For previous posts on this topic, see:
Perhaps a better phrase is the PRACTICE of writing, because actually doing it, over and over and over and over, is the best way to improve and to get over the intimidation factor.
The Practice of Writing
Be Regular… If You Can
You’ve got to write in order to publish, and honestly that’s the tricky part. Having a writing schedule is helpful for many writers… but that’s a case of do as I say, not as I do (more on this later). However, even if you can’t keep a schedule, be regular by writing or doing some activity toward writing (research, academic reading, talking to colleagues, thinking in the car on the way home) to keep it churning in your brain, marinating with all those other ideas. You’d be surprised how a half-hour commute home spent thinking about topics while listening to music can get a lot of work accomplished in your brain!
Track Your Ideas
Keep a page (preferably online; mine’s in my wiki) with notes on all your preso/pub projects, even the ones in brainstorming stage. Mine has notes on the status of each project, but even if you just list the title or topic, at least you have something to think about and work on in those spare ten minutes when your meeting gets out early. So it’s a research project you don’t have the time, expertise, staff, money, or other resources for right now? Put it down anyway, and when that magical moment comes, you’ll have notes about where to start. It’s also a great list to start with when brainstorming with a colleague.
Allow For Failure
I’m talking less about rejection, and more about your mindset about the process. So you goof off during designated writing time one weekend? Okay, accept that you lost three hours reading celebrity fashion blogs (ahem, guilty!) and that you’ll work on that project tomorrow instead. Missed a deadline for a presenting opportunity? Move on to the next one. Don’t berate yourself and waste more time on academic or personal guilt. I’m so familiar with this you’d think I was raised in a Catholic boarding school, but: it’s really okay. Dust yourself off, chalk that up to the downtime we all need, and move ahead without a second thought. (Yes, much easier said than done. But don’t obsess over THAT as well, right?!)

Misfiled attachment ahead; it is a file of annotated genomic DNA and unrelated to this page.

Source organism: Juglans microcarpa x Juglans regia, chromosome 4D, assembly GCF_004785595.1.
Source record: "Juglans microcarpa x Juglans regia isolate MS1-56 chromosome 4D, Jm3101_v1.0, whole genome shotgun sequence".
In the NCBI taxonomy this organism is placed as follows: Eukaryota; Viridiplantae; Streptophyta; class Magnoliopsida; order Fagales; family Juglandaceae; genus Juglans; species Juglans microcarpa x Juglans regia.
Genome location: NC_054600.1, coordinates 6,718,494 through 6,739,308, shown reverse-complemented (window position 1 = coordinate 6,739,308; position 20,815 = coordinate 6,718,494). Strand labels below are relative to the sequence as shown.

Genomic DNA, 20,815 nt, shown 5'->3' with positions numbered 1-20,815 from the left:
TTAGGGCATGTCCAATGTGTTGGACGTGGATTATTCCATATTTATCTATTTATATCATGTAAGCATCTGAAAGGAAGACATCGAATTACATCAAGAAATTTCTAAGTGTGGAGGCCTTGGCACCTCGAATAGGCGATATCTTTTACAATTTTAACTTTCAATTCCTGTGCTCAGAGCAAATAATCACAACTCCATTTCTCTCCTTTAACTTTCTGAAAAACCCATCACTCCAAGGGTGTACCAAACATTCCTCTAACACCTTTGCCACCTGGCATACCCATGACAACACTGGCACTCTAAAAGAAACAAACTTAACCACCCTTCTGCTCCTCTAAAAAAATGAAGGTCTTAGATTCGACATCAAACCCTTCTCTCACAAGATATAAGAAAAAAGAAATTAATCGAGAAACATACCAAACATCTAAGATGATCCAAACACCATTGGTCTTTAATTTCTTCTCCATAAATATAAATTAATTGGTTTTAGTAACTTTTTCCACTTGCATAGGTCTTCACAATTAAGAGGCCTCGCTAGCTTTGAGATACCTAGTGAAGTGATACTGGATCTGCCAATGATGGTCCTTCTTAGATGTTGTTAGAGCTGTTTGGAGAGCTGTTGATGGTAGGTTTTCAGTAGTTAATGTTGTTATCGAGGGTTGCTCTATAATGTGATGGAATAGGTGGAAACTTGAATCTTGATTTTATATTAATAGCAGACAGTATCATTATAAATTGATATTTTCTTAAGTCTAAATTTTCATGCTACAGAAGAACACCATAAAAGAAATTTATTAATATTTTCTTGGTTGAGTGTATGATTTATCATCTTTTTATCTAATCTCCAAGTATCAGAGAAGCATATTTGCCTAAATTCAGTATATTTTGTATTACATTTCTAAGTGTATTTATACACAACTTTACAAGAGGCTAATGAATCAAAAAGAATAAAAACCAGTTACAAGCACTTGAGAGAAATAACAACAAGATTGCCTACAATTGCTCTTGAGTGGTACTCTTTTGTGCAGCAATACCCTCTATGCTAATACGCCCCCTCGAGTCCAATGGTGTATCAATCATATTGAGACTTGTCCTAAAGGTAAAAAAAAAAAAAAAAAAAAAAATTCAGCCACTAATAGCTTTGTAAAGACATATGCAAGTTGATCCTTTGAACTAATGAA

There is NO Rule or Process
Yep, all these tips and rules I’m giving you? Forget it. Throw it out the window if it doesn’t work for you. I’ve read tons of books/articles that say to succeed in academic or creative writing, you must have scheduled, regular writing time set aside, preferably at the time of day your brain works best (morning, for me). I DO NOT do this. I am a fulltime manager working on my dissertation with too many projects and a spouse living abroad. I can’t make myself get up early to write, I won’t regularly write each night, and I have accepted this. When I can make myself do it, I do. If I can’t, I try not to obsess about it but to fully participate in and enjoy what I’m doing at that moment. It’s a learning process. If I’m not as productive as I could be and the clean laundry sits in the basket for weeks next to a manuscript piled with dust, I know that eventually I’ll get something done, and for now that’s good enough.